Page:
Based on Capital, Scope and Area of Operation as key factors in benefiting from the massive financial inclusion policy being implemented by banks, creation of Payments Banks and Small Finance Banks have emerged as a favourable and welcome move in the Indian context.
It has been seen that payment technologies have proved effective and satisfactory in countries, especially in Kenya, where mPesa is used to transfer money, make purchases and remit funds. In other words, technology-intensive payment services can only enable reduction of transaction cost and as such can lead the customers to a cashless regime. It’s also important to note that Differentiated customers will require changes in financial products and services, and therefore, will require innovation for these banks to maintain and progress with customers’ expectations.
India’s journey into a cashless economy requires promotion of digital ecosystem, and creating and facilitating ‘digitally smart’ financial services. This will lead to a paradigm shift in delivering Retail Banking as a key differentiator and creating a difference in value proposition for customers.
People and process are always around technology, hence improving skill sets of people and innovation of processes is a priority for the Differentiated Banks. Technology requires investment of time and money, generating banking interest among customers followed by making own Staff/ Correspondents tech-savvy. Thus, investment in technology is substantially required for customer convenience in use and choice.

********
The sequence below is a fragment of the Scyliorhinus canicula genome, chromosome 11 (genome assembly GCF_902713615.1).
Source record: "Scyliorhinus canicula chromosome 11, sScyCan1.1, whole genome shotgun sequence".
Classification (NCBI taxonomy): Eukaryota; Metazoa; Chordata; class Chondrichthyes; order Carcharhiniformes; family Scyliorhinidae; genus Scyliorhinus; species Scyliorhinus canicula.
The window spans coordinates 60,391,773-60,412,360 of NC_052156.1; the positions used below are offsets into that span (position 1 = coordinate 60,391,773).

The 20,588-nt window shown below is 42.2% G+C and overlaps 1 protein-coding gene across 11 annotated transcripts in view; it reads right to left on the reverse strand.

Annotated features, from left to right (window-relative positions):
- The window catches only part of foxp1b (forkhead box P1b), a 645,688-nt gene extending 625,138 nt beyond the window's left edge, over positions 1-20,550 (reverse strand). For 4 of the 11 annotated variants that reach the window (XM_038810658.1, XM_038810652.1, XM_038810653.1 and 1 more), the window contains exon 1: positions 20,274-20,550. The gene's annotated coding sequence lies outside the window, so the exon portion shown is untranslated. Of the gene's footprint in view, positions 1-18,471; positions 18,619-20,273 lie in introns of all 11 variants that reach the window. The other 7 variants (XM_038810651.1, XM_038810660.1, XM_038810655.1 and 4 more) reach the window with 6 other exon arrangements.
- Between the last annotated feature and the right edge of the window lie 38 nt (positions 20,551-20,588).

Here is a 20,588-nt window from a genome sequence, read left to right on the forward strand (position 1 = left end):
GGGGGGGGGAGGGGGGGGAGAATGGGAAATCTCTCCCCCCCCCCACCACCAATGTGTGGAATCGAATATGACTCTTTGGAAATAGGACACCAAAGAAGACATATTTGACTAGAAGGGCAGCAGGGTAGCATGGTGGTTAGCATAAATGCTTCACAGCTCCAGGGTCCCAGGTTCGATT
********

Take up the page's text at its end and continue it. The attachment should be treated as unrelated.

Banking, at present—be it PSBs, private or Differentiated Banks—is in a seller’s market and as such customers’ expectations are ever-changing. As bank branches shift to cloud and banking becomes accessible from any part of the globe, technology becomes all the more indispensable. Hence these Differentiated Banks require huge skill development—both that of their staff and the last-mile customers—to move entirely to mobile banking and digital solutions.
As banks shift to cloud, technology becomes indispensable. The Differentiated Banks require huge skill development-both that of their staff and the last-mile customers-to move entirely to new-age banking
What role technology would play in the Differentiated Banks ecosystem?
The Differentiated Banks should also leverage technology for compliance and risk mitigation, upgradation of systems and processes to make new-age banking a success and evolve a mechanism for direct payment of government subsidies and benefits in healthcare, education, scholarship, gas, etc., to the beneficiaries.
Differentiated Banks, therefore, while providing a whole suite of banking products can increase financial inclusion and provide services at low/affordable cost, subject to compliance of above issues. Obviously they will bring an economic revolution, especially in the last-mile banking, focus on volumes over margins, boost competition in Retail Banking and will be more agile and nimble in responding to the changing market scenario.
Customers’ adoption and engagement at the last mile, enriching their basic banking awareness, creating digital infrastructure and connectivity, etc., to address business strategy for making them viable over the next five years are the primary challenges.